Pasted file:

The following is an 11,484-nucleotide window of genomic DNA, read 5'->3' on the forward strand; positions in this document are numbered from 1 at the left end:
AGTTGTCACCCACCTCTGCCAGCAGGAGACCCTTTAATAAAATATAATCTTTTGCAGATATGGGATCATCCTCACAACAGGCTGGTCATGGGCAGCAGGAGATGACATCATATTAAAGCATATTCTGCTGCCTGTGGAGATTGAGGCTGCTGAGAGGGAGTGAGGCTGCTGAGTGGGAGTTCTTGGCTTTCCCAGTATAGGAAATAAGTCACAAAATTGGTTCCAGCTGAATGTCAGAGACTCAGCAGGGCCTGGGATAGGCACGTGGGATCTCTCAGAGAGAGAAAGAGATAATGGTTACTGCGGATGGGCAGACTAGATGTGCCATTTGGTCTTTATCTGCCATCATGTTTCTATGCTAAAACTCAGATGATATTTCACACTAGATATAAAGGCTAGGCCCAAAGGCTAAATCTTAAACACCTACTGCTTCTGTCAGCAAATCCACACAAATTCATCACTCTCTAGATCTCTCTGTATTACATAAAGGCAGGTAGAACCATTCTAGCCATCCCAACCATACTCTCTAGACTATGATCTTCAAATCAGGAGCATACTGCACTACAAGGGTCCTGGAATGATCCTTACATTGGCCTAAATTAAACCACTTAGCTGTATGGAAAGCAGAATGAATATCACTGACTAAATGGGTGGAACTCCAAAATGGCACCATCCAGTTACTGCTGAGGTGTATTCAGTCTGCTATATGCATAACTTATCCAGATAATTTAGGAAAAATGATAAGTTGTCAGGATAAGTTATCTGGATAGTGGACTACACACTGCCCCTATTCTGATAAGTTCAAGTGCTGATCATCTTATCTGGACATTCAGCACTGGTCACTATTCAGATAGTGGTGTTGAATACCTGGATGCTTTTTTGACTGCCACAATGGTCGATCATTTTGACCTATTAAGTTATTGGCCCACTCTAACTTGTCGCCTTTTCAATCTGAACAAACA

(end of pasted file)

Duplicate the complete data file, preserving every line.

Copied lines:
The following is an 11,484-nucleotide window of genomic DNA, read 5'->3' on the forward strand; positions in this document are numbered from 1 at the left end:
AGTTGTCACCCACCTCTGCCAGCAGGAGACCCTTTAATAAAATATAATCTTTTGCAGATATGGGATCATCCTCACAACAGGCTGGTCATGGGCAGCAGGAGATGACATCATATTAAAGCATATTCTGCTGCCTGTGGAGATTGAGGCTGCTGAGAGGGAGTGAGGCTGCTGAGTGGGAGTTCTTGGCTTTCCCAGTATAGGAAATAAGTCACAAAATTGGTTCCAGCTGAATGTCAGAGACTCAGCAGGGCCTGGGATAGGCACGTGGGATCTCTCAGAGAGAGAAAGAGATAATGGTTACTGCGGATGGGCAGACTAGATGTGCCATTTGGTCTTTATCTGCCATCATGTTTCTATGCTAAAACTCAGATGATATTTCACACTAGATATAAAGGCTAGGCCCAAAGGCTAAATCTTAAACACCTACTGCTTCTGTCAGCAAATCCACACAAATTCATCACTCTCTAGATCTCTCTGTATTACATAAAGGCAGGTAGAACCATTCTAGCCATCCCAACCATACTCTCTAGACTATGATCTTCAAATCAGGAGCATACTGCACTACAAGGGTCCTGGAATGATCCTTACATTGGCCTAAATTAAACCACTTAGCTGTATGGAAAGCAGAATGAATATCACTGACTAAATGGGTGGAACTCCAAAATGGCACCATCCAGTTACTGCTGAGGTGTATTCAGTCTGCTATATGCATAACTTATCCAGATAATTTAGGAAAAATGATAAGTTGTCAGGATAAGTTATCTGGATAGTGGACTACACACTGCCCCTATTCTGATAAGTTCAAGTGCTGATCATCTTATCTGGACATTCAGCACTGGTCACTATTCAGATAGTGGTGTTGAATACCTGGATGCTTTTTTGACTGCCACAATGGTCGATCATTTTGACCTATTAAGTTATTGGCCCACTCTAACTTGTCGCCTTTTCAATCTGAACAAACA